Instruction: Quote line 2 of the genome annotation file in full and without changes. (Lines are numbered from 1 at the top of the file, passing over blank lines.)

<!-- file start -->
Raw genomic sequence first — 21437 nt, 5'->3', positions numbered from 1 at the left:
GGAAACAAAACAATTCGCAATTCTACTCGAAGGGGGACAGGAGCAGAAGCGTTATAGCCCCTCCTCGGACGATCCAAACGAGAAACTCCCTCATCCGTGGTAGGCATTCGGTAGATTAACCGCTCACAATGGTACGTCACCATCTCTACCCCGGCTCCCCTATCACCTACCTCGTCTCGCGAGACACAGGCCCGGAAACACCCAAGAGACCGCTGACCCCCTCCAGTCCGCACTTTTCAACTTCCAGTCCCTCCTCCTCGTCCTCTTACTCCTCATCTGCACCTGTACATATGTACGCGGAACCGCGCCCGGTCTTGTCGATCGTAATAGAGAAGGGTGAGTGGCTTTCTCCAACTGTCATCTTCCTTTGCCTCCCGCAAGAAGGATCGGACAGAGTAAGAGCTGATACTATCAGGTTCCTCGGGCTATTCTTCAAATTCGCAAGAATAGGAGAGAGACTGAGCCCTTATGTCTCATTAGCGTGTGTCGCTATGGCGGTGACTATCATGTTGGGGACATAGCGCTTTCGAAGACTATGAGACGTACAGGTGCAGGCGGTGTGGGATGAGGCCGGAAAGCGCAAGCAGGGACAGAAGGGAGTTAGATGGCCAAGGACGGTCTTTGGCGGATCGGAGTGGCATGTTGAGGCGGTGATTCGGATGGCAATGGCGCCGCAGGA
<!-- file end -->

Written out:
GGAAACAAAACAATTCGCAATTCTACTCGAAGGGGGACAGGAGCAGAAGCGTTATAGCCCCTCCTCGGACGATCCAAACGAGAAACTCCCTCATCCGTGGTAGGCATTCGGTAGATTAACCGCTCACAATGGTACGTCACCATCTCTACCCCGGCTCCCCTATCACCTACCTCGTCTCGCGAGACACAGGCCCGGAAACACCCAAGAGACCGCTGACCCCCTCCAGTCCGCACTTTTCAACTTCCAGTCCCTCCTCCTCGTCCTCTTACTCCTCATCTGCACCTGTACATATGTACGCGGAACCGCGCCCGGTCTTGTCGATCGTAATAGAGAAGGGTGAGTGGCTTTCTCCAACTGTCATCTTCCTTTGCCTCCCGCAAGAAGGATCGGACAGAGTAAGAGCTGATACTATCAGGTTCCTCGGGCTATTCTTCAAATTCGCAAGAATAGGAGAGAGACTGAGCCCTTATGTCTCATTAGCGTGTGTCGCTATGGCGGTGACTATCATGTTGGGGACATAGCGCTTTCGAAGACTATGAGACGTACAGGTGCAGGCGGTGTGGGATGAGGCCGGAAAGCGCAAGCAGGGACAGAAGGGAGTTAGATGGCCAAGGACGGTCTTTGGCGGATCGGAGTGGCATGTTGAGGCGGTGATTCGGATGGCAATGGCGCCGCAGGA